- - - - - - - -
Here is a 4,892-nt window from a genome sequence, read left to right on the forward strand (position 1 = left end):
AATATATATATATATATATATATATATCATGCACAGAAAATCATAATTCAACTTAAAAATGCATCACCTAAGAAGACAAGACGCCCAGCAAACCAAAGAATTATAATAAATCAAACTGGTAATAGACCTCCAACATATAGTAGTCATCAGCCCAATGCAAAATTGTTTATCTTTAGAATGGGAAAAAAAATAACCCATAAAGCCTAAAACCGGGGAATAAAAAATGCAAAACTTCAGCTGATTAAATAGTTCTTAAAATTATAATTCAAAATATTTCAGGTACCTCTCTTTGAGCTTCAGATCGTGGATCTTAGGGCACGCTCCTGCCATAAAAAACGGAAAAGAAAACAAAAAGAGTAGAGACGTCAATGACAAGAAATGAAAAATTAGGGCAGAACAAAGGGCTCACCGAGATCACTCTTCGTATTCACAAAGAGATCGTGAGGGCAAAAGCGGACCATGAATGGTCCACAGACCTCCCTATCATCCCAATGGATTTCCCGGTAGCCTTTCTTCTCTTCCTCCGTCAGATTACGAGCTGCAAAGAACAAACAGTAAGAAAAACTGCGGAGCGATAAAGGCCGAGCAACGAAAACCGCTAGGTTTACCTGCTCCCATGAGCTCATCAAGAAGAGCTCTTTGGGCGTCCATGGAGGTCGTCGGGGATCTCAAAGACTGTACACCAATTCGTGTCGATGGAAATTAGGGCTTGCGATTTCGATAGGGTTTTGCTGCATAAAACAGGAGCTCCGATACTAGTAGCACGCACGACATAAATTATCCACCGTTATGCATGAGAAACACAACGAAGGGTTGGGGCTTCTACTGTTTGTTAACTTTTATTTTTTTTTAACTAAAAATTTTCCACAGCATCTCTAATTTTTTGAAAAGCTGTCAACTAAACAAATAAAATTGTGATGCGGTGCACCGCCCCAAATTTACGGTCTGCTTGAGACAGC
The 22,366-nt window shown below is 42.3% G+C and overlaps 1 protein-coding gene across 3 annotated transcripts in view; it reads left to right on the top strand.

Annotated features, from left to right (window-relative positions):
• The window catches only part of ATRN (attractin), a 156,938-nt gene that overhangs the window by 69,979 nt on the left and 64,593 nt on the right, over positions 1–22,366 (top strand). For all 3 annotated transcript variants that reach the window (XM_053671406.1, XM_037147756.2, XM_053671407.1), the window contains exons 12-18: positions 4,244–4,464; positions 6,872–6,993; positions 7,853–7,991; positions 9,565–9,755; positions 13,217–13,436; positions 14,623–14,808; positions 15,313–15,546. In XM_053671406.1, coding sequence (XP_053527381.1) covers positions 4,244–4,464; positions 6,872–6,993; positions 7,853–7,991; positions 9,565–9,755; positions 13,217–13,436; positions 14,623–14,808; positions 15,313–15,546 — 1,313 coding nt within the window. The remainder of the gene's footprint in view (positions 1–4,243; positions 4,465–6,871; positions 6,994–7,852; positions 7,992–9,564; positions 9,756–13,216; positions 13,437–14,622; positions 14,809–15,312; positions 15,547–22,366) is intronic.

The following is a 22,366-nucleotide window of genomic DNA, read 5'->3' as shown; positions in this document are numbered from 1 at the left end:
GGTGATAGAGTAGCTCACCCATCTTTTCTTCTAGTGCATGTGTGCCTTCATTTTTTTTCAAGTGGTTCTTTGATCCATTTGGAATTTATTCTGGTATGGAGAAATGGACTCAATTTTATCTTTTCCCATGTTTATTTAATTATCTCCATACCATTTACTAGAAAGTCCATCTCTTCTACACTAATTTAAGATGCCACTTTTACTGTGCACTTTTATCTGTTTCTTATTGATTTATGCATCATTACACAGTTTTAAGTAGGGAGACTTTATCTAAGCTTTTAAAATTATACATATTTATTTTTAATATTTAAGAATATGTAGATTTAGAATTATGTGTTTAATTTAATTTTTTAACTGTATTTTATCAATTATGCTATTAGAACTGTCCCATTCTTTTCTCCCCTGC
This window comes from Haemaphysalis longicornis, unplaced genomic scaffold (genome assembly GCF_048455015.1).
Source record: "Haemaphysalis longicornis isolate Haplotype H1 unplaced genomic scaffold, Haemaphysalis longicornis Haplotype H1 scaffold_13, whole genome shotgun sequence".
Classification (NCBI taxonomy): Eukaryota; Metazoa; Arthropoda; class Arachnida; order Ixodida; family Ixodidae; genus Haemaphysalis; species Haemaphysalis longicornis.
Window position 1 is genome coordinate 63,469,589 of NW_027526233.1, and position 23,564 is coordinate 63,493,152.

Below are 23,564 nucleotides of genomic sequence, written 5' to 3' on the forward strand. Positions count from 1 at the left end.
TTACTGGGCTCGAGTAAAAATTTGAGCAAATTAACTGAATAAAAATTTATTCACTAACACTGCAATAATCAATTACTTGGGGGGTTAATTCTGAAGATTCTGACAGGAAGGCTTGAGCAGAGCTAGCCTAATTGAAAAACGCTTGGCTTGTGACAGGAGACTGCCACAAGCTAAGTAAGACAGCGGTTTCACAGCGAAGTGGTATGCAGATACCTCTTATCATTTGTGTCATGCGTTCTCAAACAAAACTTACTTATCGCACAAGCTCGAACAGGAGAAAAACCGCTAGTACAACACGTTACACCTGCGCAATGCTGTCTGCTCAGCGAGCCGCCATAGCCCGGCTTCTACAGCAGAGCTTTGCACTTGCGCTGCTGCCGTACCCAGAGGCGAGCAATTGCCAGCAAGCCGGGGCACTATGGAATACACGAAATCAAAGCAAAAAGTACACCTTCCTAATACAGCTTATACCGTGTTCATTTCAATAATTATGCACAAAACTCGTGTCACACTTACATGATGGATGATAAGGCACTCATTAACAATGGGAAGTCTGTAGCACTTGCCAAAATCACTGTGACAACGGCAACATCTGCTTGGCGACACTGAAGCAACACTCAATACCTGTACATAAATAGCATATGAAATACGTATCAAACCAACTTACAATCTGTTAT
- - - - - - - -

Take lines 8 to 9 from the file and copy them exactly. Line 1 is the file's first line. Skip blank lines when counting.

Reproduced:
This window comes from Haemaphysalis longicornis, unplaced genomic scaffold (genome assembly GCF_048455015.1).
Source record: "Haemaphysalis longicornis isolate Haplotype H1 unplaced genomic scaffold, Haemaphysalis longicornis Haplotype H1 scaffold_13, whole genome shotgun sequence".